8 Most Common Patient Education Mistakes – Patient Educators Update Ep 8

8 Most Common Patient Education Mistakes – Patient Educators Update Ep 8

October 1, 2019 3 By Ronny Jaskolski


Chuck: Welcome to the Patient Educators
Update. A show where we talk about patient education and patient education topics in
a clinical environment. My guest today, as always, is Fran London. Fran is a patient
education specialist for Phoenix Children’s Hospital, and she’s also a noted author, most
recently author of the book “No Time to Teach”. Which was voted Book of the Year by the American
Journal of Nursing in 2010. Hi, Fran.

Fran: Hi, Chuck.

Chuck: How are you?

Fran: Great!

Chuck: Good, well I understand the weather’s been kind out in Phoenix. You’ve had a break
in the heat.

Fran: We had some rain. Very welcomed.

Chuck: That’s good. We had a little bit in Texas too, although my little town didn’t
get any but all around us we did so that helps the lakes so that’s really good. Well, as
I was doing the show prep this week, I was kind of having trouble coming up with some
ideas so what I did is what I should probably do every week, is I took your book and I thumbed
through it and I stopped at a page and picked out a topic. Here’s where I stopped. You called
the chapter “How to Waste Time Teaching”. For purposes of our discussion today, I’m
going to call it the “Eight Most Common Patient Education Mistakes”. We’re going to go through
these one at a time and get your feedback on these.

You wrote them, so I know you have some thoughts about them and I know you also live
these everyday. In terms of not only your own process of dealing with patients, but
also in the folks that you work with. I’ve seen some of these too so I think we’ll have
a good discussion. The very first one that you talk about is “make assumptions”. Why
is that a mistake?

Fran: That’s the biggest mistake that people
often make. It’s mostly because it’s a conversation stopper. It’s a relationship stopper. The
best example I have of that is when in a patient education situation and you start talking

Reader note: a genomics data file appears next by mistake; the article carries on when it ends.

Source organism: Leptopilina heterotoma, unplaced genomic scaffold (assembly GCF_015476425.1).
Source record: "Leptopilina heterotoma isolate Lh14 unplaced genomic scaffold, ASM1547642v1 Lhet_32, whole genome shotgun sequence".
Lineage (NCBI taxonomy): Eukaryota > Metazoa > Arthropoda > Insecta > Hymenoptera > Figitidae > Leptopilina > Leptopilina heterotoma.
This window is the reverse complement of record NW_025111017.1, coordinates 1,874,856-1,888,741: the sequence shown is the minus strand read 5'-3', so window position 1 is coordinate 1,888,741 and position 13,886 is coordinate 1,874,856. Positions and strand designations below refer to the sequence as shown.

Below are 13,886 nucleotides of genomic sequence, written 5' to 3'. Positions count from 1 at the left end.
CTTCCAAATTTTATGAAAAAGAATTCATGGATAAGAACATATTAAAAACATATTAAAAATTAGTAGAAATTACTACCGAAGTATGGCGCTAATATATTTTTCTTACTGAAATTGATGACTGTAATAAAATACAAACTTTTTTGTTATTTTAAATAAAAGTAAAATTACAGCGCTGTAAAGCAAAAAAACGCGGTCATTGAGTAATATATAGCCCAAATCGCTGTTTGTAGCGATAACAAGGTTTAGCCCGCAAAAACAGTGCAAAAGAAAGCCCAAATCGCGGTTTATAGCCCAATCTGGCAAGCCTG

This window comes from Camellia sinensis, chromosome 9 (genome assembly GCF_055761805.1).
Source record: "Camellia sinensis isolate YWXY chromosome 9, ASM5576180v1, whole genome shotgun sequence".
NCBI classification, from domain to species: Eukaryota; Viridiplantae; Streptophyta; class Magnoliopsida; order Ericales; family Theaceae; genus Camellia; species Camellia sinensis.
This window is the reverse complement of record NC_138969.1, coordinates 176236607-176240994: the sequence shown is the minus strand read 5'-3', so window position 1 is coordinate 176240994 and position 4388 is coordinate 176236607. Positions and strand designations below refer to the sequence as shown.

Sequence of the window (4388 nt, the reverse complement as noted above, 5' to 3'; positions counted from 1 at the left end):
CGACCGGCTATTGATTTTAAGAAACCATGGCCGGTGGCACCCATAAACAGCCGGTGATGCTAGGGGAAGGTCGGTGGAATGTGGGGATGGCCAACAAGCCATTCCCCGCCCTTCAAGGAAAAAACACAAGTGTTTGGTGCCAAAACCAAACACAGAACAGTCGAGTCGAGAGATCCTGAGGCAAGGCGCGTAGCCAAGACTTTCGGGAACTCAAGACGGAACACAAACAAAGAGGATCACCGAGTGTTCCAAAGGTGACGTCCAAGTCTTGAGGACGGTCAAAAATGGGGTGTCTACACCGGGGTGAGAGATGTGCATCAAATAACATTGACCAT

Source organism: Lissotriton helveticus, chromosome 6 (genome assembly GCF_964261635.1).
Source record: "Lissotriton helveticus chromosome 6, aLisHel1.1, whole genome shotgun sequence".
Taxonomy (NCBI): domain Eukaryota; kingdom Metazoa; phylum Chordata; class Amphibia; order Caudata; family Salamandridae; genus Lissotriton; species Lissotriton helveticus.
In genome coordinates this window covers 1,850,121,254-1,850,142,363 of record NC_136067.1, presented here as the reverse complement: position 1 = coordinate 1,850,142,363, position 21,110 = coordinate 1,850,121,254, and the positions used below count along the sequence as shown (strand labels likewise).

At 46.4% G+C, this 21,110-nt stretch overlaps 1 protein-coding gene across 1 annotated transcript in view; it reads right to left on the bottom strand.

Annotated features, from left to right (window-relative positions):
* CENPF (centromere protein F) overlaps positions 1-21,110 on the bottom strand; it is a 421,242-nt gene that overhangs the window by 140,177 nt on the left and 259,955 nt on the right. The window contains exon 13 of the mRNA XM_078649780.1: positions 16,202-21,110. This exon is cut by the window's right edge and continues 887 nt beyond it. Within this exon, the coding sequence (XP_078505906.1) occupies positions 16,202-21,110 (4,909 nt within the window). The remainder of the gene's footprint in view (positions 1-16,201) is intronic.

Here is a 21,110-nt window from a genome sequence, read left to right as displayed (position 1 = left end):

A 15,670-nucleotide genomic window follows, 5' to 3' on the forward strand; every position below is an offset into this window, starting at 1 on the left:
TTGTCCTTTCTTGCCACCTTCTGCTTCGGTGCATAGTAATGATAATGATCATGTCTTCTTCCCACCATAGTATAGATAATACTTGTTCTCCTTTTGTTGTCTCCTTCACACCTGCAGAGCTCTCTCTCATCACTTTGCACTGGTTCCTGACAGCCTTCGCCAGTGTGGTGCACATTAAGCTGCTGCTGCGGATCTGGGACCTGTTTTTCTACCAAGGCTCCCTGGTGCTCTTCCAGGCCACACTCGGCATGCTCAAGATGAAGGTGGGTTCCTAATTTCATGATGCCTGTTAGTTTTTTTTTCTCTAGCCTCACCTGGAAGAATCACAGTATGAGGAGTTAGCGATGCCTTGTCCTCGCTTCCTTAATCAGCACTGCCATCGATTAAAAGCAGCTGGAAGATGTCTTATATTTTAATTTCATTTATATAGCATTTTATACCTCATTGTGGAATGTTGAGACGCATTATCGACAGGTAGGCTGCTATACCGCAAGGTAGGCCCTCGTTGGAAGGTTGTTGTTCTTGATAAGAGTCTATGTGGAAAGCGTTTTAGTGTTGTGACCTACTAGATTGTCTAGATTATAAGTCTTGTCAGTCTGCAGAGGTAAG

about birth control, and if you’re not aware that the patient is gay, that might be a conversation
stopper.

Chuck: I would say so. Yeah, that’s one
of those things that goes under awkward or irrelevant.

Fran: Exactly, exactly, and it really hurts the relationship.

Chuck: Yeah. How do you avoid making assumptions? What should they do?

Fran: Assessment.

Chuck: There you go.

Fran: Ask those questions, yeah.

Chuck: Yeah and we did a whole show on
assessment. I don’t remember the number of it right off the bat, but for those that are
watching that want to know more about assessment, they can look in some of their previous shows
that we’ve done. If I recall correctly, assessment was one of the things that most people skip
but ultimately is the thing that saves the most time. Is that correct?

Fran: Exactly. That’s why it ended up on this list again.

Chuck: OK. Excellent. All right. Number two. Teach before you know who you are teaching.

Fran: Which also refers to assessment. The problem there is you need to know what
they know, what they believe, who they are. So that when you present whatever information
you present, you present it appropriate for them.

Chuck: Sure. That makes sense to me. A real life example, my wife’s been a type II
diabetic, but she also takes insulin. She was in the hospital for shoulder surgery,
and the nurse noticed that she was diabetic and started talking to her about her diabetes
and cure for this, that and the other, without asking her any questions and my wife said,
“No, your information is not right. I’ve been to my endocrinologist. I’ve got this. I’ve
got that and this is what I’m supposed to do.” If she had just asked the question, all
that time could have been saved, and kind of after that, my wife just kind of “wah wah
wah”. She didn’t pay attention to her after that. So I think that’s a pretty important
one. Now number three, this is interesting. Because in the book, you just list it, but
there’s no explanation and item number three is “talk talk talk”. What do you mean by that
one?

Fran: Well there’s lots of ways we waste
time when we’re with patients, and some of it is talking about stuff that’s just irrelevant
and has nothing to do with that issue at hand.

Chuck: Yeah and I would tell you that my
wife is a champion at that. She can get a doctor or a nurse off task so easily, by just
saying, “I love your earrings,” or, “Where’d you get that bracelet?” and there you go,
they’ve spent 10 minutes and they’ve got 10 other patients to go see, and we never got
to the topic at hand. So you’ve got to watch out for my wife in that type of situation.

Fran: And most people. I think part of it is just wanting to build the relationship
with the care giver, so that you really can feel like you can trust them.

Chuck: Yeah, yeah. Number four is lecture. Now, one could look and say lecture and”talk